asked the defendant if he
wanted to do that and he said
no. His response was to tear
up the paperwork. So you’ve
got a mentally ill defendant
making the call on whether
his competency shordd be
Prosecutors said LeGrande
killed Munford on behalf of
her husband, who wanted to
collect insurance proceeds
and who received a life 3«i-
tence after pleading guilty to
second-degree murder.
Robinson said during
Wednesday’s news conf^ence
that his group planned to
meet with Easley about the
case. LeGrande is scheduled
to die Dec. 1.
Melvin L. “Skip” Alston, a
farmer head of the state chap
ter of the NAACP, said he
was “appalled” by the case,
adding that it illustrated
“unfair practices of the death
of hr-ihl' heh
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Study: Violent and juvenile crime on the rise
By Lorinda M. Bullock
St. Louis and Detroit took
first- and second-place “dis
honors” on Morgan Quinto’s
13th annual Most Dangerous
Cities list this year, crime
prevention and law enforce-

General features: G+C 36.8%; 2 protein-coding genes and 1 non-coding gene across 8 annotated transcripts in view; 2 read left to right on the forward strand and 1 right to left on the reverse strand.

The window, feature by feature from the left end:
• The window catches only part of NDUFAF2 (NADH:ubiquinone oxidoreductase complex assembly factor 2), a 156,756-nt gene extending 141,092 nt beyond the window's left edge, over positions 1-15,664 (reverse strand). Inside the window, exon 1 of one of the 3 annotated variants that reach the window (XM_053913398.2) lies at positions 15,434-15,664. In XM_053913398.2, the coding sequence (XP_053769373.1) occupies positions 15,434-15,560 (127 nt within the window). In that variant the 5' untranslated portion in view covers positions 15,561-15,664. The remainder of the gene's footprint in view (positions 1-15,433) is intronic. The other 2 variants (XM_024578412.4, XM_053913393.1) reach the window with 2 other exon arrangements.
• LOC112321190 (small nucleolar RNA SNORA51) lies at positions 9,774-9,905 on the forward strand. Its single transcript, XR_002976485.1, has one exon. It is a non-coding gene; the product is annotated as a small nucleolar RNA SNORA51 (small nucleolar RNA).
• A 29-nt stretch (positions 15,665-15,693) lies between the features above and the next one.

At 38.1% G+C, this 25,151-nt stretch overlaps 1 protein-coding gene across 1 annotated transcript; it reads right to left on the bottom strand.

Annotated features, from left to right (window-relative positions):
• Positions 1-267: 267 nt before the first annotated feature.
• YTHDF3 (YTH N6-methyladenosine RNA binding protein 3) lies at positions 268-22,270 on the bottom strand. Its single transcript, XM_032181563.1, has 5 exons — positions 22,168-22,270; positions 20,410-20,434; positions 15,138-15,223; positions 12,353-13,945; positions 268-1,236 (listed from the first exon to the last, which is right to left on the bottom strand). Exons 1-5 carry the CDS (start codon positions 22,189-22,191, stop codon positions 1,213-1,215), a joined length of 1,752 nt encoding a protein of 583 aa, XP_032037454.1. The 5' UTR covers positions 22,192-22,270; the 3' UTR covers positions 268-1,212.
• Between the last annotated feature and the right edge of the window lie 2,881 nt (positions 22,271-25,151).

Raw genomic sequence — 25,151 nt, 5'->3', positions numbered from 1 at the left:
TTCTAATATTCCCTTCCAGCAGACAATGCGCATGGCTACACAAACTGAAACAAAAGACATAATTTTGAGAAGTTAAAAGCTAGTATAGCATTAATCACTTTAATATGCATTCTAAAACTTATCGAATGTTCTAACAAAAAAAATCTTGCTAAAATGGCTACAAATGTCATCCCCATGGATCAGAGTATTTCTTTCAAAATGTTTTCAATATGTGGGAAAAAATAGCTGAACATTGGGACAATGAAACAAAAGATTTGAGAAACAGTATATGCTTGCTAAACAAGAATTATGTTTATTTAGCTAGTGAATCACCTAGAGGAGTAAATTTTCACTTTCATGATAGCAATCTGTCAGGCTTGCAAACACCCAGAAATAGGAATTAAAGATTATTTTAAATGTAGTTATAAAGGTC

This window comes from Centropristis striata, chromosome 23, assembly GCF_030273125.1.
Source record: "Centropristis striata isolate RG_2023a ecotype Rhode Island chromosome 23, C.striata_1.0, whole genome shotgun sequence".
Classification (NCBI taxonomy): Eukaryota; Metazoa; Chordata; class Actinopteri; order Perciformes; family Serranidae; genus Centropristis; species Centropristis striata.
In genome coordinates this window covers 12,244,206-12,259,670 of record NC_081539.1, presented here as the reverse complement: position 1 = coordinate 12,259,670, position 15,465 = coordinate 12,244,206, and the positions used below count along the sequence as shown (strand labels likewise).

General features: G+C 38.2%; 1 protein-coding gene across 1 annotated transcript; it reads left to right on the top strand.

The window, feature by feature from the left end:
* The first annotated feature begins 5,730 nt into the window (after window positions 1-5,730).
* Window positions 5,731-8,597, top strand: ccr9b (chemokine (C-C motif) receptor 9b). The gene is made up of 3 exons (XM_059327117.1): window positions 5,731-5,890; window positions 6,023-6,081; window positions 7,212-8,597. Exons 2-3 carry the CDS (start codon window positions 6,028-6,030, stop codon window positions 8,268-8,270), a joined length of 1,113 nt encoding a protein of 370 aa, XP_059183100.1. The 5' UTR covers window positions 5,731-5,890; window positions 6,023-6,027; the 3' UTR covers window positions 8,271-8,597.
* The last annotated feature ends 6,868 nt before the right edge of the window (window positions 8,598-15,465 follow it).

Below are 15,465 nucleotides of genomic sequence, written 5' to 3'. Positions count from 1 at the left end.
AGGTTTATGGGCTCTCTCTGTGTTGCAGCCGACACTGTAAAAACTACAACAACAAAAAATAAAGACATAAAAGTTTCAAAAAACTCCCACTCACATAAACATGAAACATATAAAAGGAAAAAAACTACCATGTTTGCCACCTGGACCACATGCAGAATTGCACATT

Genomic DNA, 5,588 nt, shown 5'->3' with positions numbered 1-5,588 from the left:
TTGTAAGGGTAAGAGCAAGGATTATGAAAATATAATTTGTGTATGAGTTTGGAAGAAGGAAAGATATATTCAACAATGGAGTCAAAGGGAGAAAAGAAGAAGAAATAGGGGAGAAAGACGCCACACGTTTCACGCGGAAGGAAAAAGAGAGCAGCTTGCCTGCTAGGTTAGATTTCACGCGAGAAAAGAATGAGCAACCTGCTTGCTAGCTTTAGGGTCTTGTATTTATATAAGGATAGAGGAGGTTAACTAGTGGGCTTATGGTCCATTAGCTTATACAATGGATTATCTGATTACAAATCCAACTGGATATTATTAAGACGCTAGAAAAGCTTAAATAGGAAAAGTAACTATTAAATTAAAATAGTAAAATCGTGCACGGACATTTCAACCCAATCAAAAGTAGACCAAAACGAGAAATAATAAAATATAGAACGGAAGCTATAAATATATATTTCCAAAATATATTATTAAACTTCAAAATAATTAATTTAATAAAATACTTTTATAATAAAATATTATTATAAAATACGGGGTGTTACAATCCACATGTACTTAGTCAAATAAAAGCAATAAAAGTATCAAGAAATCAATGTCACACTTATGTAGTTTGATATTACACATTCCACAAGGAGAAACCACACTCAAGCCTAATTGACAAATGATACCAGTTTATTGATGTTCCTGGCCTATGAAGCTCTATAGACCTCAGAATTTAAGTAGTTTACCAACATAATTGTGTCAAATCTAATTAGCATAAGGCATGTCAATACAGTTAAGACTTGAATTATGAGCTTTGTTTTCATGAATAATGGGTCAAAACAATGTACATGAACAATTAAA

;ment experts say American
cities everywhere—not just
the top 25—need to be con
cerned with a growing trend
of increasing violent crime.
“For a number of cities
across the country we’re see
ing a significant increase in
violent crime in three major
areas: in robberies, in ag^a-
vated assaults and in mur
der,” said Chuck Wexler, exec
utive director of the Police
Executive Research Forum, a
Washington-based law
enforcement think tank.
According to a PERF report
released earh^ this year, “A
Gathering Storm: Violent
Crime in America,” 2005
numbers from the FBI
showed the ‘largest single
year percent increase in vio
lent dime in 14 years.”
Nationally, homicide
increased by 3.4 pax*nt, rob